This past week, I had the great pleasure to attend my niece’s graduation from one of the top business schools in the country. This school annually awards one-year fellowships to eight deserving graduates which allow them to spend a year applying their new-found knowledge in one of eight nonprofits. Some, my niece tells me, as she is one of this year’s class of eight, even become employees of the nonprofit after the fellowships conclude. That’s the good news.
The bad news came at a reception that my niece and her close circle of friends held for their families. A conversation with the mother of one of the hostesses had me cringing, despite having heard what she had to say too many times before (including from my niece’s mouth after her summer experiences at various nonprofits). This woman’s daughter was taking her business school education and going to work (not a fellowship) for a national nonprofit, and the daughter was seriously uneasy with the prospect. She loved the mission of this organization, but she had had a bad experience with a summer job at a nonprofit that left her believing that nonprofits are inept and are not– no cannot be– run like an efficient for-profit. And this made her exceptionally anxious about her new place of employment.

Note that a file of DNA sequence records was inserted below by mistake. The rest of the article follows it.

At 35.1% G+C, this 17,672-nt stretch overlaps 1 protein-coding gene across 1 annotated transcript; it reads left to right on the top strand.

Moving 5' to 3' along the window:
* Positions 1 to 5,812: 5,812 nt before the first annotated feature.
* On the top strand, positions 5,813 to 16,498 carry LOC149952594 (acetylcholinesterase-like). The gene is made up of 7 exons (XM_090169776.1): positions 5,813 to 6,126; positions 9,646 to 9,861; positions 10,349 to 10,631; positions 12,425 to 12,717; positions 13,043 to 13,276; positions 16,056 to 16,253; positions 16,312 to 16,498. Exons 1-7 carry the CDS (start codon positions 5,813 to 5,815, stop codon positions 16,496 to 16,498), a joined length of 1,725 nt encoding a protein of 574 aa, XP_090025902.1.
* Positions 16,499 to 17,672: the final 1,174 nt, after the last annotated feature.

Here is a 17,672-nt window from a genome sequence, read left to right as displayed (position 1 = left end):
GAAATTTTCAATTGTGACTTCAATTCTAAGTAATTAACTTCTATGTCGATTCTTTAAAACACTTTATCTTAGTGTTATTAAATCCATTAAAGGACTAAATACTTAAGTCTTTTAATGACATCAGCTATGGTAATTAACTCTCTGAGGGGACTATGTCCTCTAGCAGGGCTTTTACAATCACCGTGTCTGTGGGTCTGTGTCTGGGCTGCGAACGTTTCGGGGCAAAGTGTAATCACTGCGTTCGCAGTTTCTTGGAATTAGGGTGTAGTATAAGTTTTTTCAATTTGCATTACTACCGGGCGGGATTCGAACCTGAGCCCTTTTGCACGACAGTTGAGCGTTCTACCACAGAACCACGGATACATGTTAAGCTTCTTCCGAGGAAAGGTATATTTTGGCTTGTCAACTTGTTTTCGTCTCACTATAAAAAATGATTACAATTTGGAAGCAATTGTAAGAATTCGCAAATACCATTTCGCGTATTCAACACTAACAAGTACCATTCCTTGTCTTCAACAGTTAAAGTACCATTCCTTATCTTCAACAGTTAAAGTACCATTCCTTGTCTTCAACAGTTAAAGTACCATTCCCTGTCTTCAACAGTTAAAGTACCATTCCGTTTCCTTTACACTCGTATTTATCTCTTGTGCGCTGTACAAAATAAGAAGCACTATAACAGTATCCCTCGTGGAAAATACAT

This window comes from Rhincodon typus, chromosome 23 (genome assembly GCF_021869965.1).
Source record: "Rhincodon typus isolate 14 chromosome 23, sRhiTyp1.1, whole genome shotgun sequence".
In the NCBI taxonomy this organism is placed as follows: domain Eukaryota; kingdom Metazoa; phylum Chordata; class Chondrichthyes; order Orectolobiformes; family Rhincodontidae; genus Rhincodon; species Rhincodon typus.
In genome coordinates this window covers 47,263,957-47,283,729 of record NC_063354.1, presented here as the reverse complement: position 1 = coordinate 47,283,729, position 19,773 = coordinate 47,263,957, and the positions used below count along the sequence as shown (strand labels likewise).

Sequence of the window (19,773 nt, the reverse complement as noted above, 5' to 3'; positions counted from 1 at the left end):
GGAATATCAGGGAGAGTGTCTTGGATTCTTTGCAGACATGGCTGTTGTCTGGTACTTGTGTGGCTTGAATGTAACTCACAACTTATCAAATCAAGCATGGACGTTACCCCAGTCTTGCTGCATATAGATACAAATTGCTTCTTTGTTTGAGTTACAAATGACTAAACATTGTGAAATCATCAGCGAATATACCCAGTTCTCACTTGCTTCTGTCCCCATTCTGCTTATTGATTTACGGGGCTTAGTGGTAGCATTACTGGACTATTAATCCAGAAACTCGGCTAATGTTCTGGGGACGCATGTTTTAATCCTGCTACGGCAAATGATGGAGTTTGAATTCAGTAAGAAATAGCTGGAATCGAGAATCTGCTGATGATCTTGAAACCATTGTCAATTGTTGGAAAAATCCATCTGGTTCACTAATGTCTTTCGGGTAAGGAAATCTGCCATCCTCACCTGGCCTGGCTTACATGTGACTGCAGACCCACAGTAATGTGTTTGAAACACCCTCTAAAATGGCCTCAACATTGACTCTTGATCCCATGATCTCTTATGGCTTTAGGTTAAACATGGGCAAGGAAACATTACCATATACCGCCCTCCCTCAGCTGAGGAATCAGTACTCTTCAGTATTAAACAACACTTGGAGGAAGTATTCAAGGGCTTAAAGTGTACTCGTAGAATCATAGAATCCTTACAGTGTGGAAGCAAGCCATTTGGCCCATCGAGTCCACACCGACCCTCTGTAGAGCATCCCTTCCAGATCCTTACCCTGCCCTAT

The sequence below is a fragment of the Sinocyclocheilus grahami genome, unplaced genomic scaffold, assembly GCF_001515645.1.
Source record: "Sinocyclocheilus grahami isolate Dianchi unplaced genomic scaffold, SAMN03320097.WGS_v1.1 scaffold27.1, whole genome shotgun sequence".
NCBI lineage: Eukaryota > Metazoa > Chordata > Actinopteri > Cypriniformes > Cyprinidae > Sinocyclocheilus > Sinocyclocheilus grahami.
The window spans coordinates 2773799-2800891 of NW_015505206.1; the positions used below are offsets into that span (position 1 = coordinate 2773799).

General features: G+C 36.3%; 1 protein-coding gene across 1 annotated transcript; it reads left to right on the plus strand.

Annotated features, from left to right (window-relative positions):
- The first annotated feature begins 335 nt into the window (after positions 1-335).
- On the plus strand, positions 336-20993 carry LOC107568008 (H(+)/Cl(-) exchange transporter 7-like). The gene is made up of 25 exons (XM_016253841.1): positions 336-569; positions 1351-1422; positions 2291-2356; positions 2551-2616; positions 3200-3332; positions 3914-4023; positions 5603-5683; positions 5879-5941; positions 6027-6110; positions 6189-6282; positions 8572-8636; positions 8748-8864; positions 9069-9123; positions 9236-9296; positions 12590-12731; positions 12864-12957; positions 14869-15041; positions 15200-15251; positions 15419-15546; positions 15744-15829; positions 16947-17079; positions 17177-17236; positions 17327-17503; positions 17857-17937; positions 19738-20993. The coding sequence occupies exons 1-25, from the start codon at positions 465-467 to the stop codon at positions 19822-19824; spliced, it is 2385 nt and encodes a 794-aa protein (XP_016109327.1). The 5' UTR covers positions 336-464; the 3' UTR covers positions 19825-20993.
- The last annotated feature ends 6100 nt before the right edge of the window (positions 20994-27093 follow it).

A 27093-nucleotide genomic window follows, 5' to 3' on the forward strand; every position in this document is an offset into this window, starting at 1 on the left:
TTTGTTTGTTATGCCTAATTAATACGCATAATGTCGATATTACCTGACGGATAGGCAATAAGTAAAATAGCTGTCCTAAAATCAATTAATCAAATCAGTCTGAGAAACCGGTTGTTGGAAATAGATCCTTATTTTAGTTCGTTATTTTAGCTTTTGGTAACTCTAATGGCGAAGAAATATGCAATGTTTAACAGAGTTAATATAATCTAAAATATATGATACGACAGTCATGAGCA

As I said, I’ve heard this lament again and again. And, depending upon my mood, I chuckle and say, “That’s what keeps The Nonprofit Center in business!” Truly, I only say that internally. Externally, I explain how that is changing, that nonprofits increasingly understand that they need to run like a business, pay attention to the bottom line, have metrics and sound business models, require solid performances of employees, etc., etc., etc. I say that people for too long have looked at nonprofits as they do that dilettante relative: interesting, good for an amusing story, but not to be taken seriously. And quite honestly, I’m really, really tired of this.
But who is to blame for this? I’ll lay it at the feet of the paid and volunteer heads of the organization: the executive director and the board. I see it again and again, and have written about it probably too often: the executive director who spends so much time working in the organization, as I put it once before on these pages, and neglects working on the organization.
As a result, inefficiencies abound. Employees who underperform remain on payroll for years; funding is not diversified; programs remain in place regardless of whether they fulfill mission promises, bring in sufficient revenue, meet the goals of the program; jobs are “fluid” because there are no job descriptions; the strategic plan, if it exists, is ignored; decision making, because it must be inclusive, is painfully slow. And the list could go on. It may “feel” or initially look like a nice place to work, but the reality is quite the opposite. It is a disorganized, chaotic, underperforming, excuse-driven organization. And, quite frankly, who would want to work there?